A recent case filed in Dallas provides some guidance for recruiters, especially when they recruit lawyers. Lawyer Chris Gilbert sued recruiter Diane Caldwell, the recruiter who convinced him to move from Nashville to Dallas and work for Patton Boggs as a partner. The petition asserts claims for breach of fiduciary duty, fraud, negligence, and breach of contract.

The case is  profiled in  The Texas Lawyer and the crux of the dispute are representations allegedly made by the recruiter where she stated she was independent and working directly for Gilbert, not the law firm.  The lawsuit alleges the recruiter was actually retained by the firm and was neither independent nor representing the interests of Gilbert.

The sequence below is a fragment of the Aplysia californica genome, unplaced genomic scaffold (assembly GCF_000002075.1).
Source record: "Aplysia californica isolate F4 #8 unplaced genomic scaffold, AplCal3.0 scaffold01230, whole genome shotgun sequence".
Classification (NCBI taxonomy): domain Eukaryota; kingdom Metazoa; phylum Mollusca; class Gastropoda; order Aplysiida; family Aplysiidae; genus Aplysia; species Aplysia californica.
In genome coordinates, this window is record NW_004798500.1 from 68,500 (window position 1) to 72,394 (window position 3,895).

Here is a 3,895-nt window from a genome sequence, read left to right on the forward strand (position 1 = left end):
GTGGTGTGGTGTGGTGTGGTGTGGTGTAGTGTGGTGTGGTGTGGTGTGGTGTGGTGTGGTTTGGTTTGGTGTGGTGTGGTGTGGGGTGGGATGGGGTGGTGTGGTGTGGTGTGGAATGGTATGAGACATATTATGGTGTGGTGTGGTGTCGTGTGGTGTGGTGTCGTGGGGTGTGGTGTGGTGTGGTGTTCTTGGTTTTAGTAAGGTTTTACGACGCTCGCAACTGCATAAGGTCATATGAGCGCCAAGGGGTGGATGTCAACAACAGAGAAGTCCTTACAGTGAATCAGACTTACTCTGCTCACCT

In response, the recruiter filed her answer and asserts there is no fiduciary duty.  We’ve previously discussed the legal significance of fiduciary duties because it places the burden on the fiduciary or defendant as opposed to other traditional causes of action.

This case illustrates the importance that recruiters be explicit when interacting with job candidates.  Recruiters should avoid representing they are "independent" if they have been retained by the employer and should disclose the existence of this relationship to the prospective employee.  Of course, the recruiter should also always be cognizant of any representations that they make about a potential new employer.  There is a fine line between selling and outright fraud.  We’ll continue to monitor this case as it develops.